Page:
Butler's diary opens -- after some brief notations of the terms by which he hired "John H. Boggs (col'd)" as his servant and of his expenditures at Camp Cadwallader -- on December 11th, 1862, with a lengthy description of the bombardment and occupation of Fredericksburg. Butler was stirred by the "sublime sight" of the city under fire, the crossing of the troops on pontoon bridges lit up by pitch fires, and the officers' occupation of the best houses in the city. From his headquarters in a "small, neat, comfortable house," he watched with disapproval as soldiers plunder the city prior to the battle, and he prays with sympathy for "the poor family whose peaceful house is thus invaded," and on the following morning was greeted with the curious sight of soldiers lounging on mattresses lining the sidewalks and reading London quarterlies, awaited what he assumed (correctly) would be a bloody day.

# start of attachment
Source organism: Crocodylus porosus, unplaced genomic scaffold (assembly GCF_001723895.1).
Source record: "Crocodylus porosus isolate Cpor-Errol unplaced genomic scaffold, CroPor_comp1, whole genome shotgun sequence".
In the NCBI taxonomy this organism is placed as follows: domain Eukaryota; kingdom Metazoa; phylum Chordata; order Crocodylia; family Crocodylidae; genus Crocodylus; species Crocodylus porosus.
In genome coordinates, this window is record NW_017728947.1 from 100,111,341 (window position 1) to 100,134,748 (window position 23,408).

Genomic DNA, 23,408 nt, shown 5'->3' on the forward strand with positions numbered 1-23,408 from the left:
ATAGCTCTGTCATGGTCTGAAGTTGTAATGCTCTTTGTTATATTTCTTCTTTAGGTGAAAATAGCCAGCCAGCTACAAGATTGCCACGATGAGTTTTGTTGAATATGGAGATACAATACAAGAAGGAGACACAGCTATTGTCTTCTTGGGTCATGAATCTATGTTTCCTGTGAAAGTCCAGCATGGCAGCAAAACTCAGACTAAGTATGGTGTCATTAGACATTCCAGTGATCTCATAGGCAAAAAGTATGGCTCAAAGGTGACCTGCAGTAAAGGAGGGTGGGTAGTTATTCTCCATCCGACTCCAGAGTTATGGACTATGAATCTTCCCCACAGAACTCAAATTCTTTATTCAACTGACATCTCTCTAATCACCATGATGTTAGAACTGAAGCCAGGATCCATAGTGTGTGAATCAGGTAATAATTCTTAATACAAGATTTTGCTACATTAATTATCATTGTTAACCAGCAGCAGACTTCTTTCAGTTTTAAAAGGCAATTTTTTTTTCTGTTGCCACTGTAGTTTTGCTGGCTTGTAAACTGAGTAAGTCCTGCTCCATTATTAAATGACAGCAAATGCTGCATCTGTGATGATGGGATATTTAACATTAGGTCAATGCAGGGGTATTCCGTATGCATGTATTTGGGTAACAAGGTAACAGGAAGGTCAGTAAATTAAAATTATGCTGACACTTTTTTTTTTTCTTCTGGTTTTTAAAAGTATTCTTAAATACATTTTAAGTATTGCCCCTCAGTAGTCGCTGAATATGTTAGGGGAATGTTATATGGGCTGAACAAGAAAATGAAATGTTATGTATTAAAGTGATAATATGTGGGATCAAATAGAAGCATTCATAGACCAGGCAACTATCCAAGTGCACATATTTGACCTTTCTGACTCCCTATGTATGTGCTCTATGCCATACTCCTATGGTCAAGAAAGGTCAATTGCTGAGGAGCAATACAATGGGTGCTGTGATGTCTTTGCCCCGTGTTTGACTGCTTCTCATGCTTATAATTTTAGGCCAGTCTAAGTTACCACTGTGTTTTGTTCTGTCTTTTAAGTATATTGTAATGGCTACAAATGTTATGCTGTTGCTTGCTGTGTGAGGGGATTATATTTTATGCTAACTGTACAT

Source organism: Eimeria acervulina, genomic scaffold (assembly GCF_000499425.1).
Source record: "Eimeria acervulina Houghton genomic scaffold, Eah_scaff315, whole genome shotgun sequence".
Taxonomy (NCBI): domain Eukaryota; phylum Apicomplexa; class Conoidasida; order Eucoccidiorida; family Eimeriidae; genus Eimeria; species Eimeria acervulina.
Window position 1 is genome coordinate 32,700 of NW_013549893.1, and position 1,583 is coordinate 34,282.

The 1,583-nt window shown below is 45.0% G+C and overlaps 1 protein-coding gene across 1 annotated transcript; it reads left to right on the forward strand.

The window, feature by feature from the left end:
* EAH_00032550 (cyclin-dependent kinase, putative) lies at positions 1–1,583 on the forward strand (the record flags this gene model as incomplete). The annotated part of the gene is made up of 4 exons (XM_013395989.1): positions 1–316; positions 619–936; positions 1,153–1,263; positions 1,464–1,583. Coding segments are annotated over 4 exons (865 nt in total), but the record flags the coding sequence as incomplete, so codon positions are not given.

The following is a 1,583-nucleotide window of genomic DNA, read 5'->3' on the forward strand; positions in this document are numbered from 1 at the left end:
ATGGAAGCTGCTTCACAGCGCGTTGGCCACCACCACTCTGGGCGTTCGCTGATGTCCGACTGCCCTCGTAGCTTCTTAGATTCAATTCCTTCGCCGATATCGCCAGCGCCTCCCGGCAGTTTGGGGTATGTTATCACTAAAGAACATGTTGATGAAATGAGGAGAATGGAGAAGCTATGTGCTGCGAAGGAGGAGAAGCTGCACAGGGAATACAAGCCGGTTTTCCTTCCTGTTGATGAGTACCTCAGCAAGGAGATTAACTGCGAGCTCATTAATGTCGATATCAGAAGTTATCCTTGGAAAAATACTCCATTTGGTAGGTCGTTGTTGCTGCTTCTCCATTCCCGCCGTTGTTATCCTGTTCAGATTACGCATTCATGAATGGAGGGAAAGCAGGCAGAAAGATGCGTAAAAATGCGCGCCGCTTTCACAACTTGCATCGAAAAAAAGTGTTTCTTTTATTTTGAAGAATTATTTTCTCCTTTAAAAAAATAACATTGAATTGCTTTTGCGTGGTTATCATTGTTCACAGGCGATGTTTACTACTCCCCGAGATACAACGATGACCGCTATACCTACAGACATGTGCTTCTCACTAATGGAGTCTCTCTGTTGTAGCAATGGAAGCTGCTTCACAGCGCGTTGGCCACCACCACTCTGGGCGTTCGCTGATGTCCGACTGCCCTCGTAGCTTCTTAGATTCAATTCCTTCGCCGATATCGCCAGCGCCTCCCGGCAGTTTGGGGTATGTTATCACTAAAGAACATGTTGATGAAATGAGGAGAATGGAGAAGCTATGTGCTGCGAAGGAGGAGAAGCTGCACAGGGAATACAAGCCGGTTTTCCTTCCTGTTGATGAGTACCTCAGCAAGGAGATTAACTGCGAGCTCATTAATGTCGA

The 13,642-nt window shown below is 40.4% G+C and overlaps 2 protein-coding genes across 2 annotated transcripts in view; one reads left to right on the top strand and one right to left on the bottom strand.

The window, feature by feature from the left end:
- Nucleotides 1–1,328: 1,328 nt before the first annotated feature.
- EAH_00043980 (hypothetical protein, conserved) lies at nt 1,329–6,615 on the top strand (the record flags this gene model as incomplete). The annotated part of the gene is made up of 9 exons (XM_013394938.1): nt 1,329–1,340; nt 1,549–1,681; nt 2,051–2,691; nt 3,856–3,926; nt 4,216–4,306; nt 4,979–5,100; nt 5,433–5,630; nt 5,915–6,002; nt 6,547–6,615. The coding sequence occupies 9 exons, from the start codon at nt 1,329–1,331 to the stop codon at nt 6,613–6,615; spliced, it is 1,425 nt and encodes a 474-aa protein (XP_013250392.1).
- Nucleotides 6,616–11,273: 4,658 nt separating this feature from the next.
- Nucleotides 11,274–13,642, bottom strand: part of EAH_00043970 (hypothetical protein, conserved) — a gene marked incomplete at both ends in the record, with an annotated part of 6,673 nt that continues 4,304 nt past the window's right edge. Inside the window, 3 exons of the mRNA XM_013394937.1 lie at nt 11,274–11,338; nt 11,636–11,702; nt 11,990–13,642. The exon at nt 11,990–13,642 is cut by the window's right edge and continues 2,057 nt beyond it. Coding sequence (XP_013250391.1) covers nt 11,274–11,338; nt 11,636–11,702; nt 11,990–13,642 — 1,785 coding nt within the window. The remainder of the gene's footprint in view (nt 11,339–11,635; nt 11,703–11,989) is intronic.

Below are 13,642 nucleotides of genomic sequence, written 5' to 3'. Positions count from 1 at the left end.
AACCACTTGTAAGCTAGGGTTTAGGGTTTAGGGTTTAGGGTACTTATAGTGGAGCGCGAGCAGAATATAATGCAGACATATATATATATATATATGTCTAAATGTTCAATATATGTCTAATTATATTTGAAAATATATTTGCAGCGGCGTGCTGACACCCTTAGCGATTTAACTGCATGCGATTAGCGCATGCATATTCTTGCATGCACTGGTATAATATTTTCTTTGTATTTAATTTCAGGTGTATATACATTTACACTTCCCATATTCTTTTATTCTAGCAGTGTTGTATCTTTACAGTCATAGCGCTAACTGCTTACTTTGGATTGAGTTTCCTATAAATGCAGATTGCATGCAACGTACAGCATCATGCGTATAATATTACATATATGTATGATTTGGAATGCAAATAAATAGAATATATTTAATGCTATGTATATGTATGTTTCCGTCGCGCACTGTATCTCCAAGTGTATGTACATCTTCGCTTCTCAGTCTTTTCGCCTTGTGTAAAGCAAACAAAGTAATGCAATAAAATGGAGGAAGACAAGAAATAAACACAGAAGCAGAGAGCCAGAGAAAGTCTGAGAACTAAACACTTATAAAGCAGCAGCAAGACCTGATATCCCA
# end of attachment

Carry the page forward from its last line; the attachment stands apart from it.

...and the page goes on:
Butler provides an hour by hour account of events in Fredericksburg on December 12th and 13th. His perspective is an interesting one in that he is not involved in the fighting himself, but is able to move freely about the city during the thick of battle in order to minister to the troops, to bring them coffee or to escort the wounded to the rear. Entries for the days following the battle provide an excellent picture of a chaplain's duties, visiting the wounded -- "what strange and dreadful wounds" -- officiating at the burials of men from his regiment, and making detailed notes on the location of the graves in order that families might later recover the bodies, though later in the week, mass burials became necessary. Detailed entries end on December 23rd, and thereafter there is a brief description and pencil sketch of Fortress Monroe, Va., and some pencil sketches of Newport News and of soldiers in camp. In the back of the notebook containing the diary is a register of wounded soldiers of the 25th New Jersey and a regimental return for the morning of December 15th, 1862.